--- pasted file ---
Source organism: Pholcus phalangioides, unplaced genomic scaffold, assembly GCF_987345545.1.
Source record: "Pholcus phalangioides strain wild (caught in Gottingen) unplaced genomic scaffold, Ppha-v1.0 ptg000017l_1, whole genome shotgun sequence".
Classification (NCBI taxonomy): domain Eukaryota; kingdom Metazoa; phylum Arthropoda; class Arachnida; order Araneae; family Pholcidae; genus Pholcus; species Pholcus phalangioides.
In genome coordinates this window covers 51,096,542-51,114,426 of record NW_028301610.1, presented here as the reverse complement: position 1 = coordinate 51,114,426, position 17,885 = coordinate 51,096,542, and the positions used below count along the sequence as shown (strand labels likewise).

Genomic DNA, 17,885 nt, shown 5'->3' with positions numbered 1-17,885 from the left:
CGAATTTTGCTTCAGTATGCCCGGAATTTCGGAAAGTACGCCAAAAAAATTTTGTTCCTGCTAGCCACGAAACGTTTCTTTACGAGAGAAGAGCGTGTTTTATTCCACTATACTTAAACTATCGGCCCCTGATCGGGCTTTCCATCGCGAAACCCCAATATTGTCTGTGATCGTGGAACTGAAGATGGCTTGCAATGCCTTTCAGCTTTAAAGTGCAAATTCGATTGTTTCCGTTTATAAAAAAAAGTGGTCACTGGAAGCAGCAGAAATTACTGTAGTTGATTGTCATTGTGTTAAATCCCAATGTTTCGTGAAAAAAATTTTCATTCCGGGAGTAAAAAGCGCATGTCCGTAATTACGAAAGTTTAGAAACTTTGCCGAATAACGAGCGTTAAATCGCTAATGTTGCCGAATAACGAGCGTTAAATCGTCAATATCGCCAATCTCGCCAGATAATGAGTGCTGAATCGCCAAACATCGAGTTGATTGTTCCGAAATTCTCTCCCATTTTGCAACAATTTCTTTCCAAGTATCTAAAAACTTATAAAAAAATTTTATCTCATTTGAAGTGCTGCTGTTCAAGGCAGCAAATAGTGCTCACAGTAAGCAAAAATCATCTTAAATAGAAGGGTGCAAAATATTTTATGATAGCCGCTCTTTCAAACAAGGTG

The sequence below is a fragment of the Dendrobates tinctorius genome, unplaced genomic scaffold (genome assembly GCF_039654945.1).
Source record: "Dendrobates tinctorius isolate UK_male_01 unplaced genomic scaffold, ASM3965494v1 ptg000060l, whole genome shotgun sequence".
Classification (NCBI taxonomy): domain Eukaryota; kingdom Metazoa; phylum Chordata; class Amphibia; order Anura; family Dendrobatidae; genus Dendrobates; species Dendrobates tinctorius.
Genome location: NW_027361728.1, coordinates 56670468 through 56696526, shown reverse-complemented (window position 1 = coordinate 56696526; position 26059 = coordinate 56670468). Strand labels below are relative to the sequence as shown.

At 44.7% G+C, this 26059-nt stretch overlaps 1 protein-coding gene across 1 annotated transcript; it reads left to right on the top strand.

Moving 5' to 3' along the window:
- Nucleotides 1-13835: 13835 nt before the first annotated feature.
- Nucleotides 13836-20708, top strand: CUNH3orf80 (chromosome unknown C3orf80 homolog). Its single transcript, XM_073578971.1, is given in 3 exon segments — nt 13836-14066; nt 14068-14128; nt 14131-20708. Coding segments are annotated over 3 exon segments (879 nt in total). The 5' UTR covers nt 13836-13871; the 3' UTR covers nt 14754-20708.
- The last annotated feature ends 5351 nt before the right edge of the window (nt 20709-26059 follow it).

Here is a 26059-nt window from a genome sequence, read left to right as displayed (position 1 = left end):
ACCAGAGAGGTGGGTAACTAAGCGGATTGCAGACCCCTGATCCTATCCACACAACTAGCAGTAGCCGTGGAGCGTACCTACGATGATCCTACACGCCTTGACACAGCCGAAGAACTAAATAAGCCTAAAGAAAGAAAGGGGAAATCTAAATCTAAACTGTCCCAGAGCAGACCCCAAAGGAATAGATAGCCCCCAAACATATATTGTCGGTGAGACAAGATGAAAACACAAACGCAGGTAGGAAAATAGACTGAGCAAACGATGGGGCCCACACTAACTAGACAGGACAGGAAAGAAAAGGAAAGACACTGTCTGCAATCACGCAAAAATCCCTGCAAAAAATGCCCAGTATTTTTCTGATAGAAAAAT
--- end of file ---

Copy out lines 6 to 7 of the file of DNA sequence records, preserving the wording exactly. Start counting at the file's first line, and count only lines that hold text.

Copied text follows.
CGAATTTTGCTTCAGTATGCCCGGAATTTCGGAAAGTACGCCAAAAAAATTTTGTTCCTGCTAGCCACGAAACGTTTCTTTACGAGAGAAGAGCGTGTTTTATTCCACTATACTTAAACTATCGGCCCCTGATCGGGCTTTCCATCGCGAAACCCCAATATTGTCTGTGATCGTGGAACTGAAGATGGCTTGCAATGCCTTTCAGCTTTAAAGTGCAAATTCGATTGTTTCCGTTTATAAAAAAAAGTGGTCACTGGAAGCAGCAGAAATTACTGTAGTTGATTGTCATTGTGTTAAATCCCAATGTTTCGTGAAAAAAATTTTCATTCCGGGAGTAAAAAGCGCATGTCCGTAATTACGAAAGTTTAGAAACTTTGCCGAATAACGAGCGTTAAATCGCTAATGTTGCCGAATAACGAGCGTTAAATCGTCAATATCGCCAATCTCGCCAGATAATGAGTGCTGAATCGCCAAACATCGAGTTGATTGTTCCGAAATTCTCTCCCATTTTGCAACAATTTCTTTCCAAGTATCTAAAAACTTATAAAAAAATTTTATCTCATTTGAAGTGCTGCTGTTCAAGGCAGCAAATAGTGCTCACAGTAAGCAAAAATCATCTTAAATAGAAGGGTGCAAAATATTTTATGATAGCCGCTCTTTCAAACAAGGTG

The sequence below is a fragment of the Dendrobates tinctorius genome, unplaced genomic scaffold (genome assembly GCF_039654945.1).